JM: Now that’s how you catch a kick and counter. At first I thought Cunha missed his right hand but nope. On. The. Button.
Danil Vaganov vs. Muslim Dzhurabaev
AL: We’re dangerously close to not hitting our head kick quota this week, but thanks to Danil Vaganov’s performance at MMA SERIES-20 in St. Petersburg, Russia, this past Saturday, our kick-loving overlords will be appeased.
That’s just a classic high kick set up. He clips Muslim Dzhurabaev down low, gets him thinking about that, and then rifles that leg right to the chin.
JM: Not just a head kick though, a switch head kick. Getting the KO with the lead leg should be worth double points. You saw him looking for that technique almost immediately and now we know why.
Chris Vasil vs. Fadi Shuman
AL: At Cage Fury Fighting Championship 88 (available for replay on UFC Fight Pass) in Philadelphia on Wednesday, Fadi Shuman was the recipient of a vicious Donkey Kong’ing courtesy of Chris Vasil.
JM: Vasil came out throwing punches in bunches and that’s why you work in combination, kids. It only takes one to land to get the job done, so might as well throw a lot of them and see if one sticks. Shotgun method.
Filip Pejic vs. Sebastian Rajewski
Robert Ruchala vs. Michal Domin
Roberto Soldic vs. Michal Materla
When last we saw Filip Pejic, his fast hands were foiled by the excellent defense ground game of Roman Szymanski. At KSW 56 on Saturday, Sebastian Rajewski would not be so lucky.
One punch and 12 seconds. That’s all it took.
JM: Damn. Well, at least Rajewski knows someone to help him with his impending recovery. You think that CBD company wants their money back from Rajewski? After all, they only got 12 seconds of air time and it’s not a particularly flattering 12 seconds either.
AL: No refunds.
On the end of the spectrum, Robert Ruchala needed almost every second of the first round to find a finish, but he pulled it off. After taking Michal Domin’s back, he smartly went for an armbar in the closing moments of round one and secured a submission at the 4:59 mark.
JM: Yeah yeah, the armbar and all that. But did you see the front flip off the cage afterwards? Homie stood up there for a real long time before finally committing to it. I thought he was gonna blow it and really be the highlight of the weekend.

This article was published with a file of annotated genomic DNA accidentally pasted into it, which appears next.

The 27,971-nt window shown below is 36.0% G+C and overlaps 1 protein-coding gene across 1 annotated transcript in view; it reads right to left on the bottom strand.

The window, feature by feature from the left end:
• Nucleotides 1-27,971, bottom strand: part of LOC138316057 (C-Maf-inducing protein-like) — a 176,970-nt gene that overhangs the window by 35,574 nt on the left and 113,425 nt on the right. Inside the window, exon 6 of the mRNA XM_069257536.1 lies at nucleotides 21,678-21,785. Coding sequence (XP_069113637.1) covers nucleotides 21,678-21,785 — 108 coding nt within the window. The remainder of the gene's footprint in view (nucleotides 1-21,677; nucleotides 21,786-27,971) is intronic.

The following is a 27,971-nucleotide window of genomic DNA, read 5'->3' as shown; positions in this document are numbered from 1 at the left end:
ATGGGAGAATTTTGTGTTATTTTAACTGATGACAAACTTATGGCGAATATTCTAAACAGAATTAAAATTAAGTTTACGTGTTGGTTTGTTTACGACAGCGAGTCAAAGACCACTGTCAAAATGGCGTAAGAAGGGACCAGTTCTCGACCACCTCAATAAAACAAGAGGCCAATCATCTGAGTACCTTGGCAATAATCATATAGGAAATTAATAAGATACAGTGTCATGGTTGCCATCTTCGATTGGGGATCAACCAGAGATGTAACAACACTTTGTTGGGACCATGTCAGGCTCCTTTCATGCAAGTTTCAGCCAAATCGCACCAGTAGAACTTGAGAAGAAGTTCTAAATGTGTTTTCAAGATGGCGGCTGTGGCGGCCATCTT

AL: In the main event, a much-anticipated matchup between Roberto Soldic and Michal Materla ended up being a blowout as Soldic put a beating on him for almost the entire round before forcing the stoppage with 20 seconds left in the opening frame.
JM: Yeah man, “RoboCop” is a very good fighter, both at 170 and at 185. He’s quickly approaching the time where there isn’t much left for him in KSW.
AL: We’ve featured him here in Missed Fists, he’s headlined KSW shows and won titles in the promotion, it has to be time for Soldic to make the leap soon. As it is, is he the best fighter not signed to a major North American promotion?
JM: Well, are we counting ONE as a major North American promotion? Because ONE has Demetrious Johnson and a host of other bangers.
But if you’re talking about that third tier of promotions (UFC — 1, Bellator, ONE, PFL — 2) then I would say so. I mean the man has only lost twice in the last five years, once to DDP, who he then knocked out and the other a split decision to Yaroslav Amosov, Bellator’s 25-0 undefeated uber-prospect. Expect big things from this young man soon.
What was the most memorable Missed Fists moment this week?
Wilson Reis has Carlos Briseno seeing ghosts
Genison Lima’s cannon right hand
Renata Mascena shuts her opponent down
Danil Vaganov’s switch kick KO
Filip Pejic smokes Sebastian Rajewski in 12 seconds
Other (leave comment below)
0 votes total
If you know of a recent fight or event that you think may have been overlooked, or a promotion that could use some attention, please let us know on Twitter – @JedKMeshew and @AlexanderKLee – using the hashtag #MissedFists.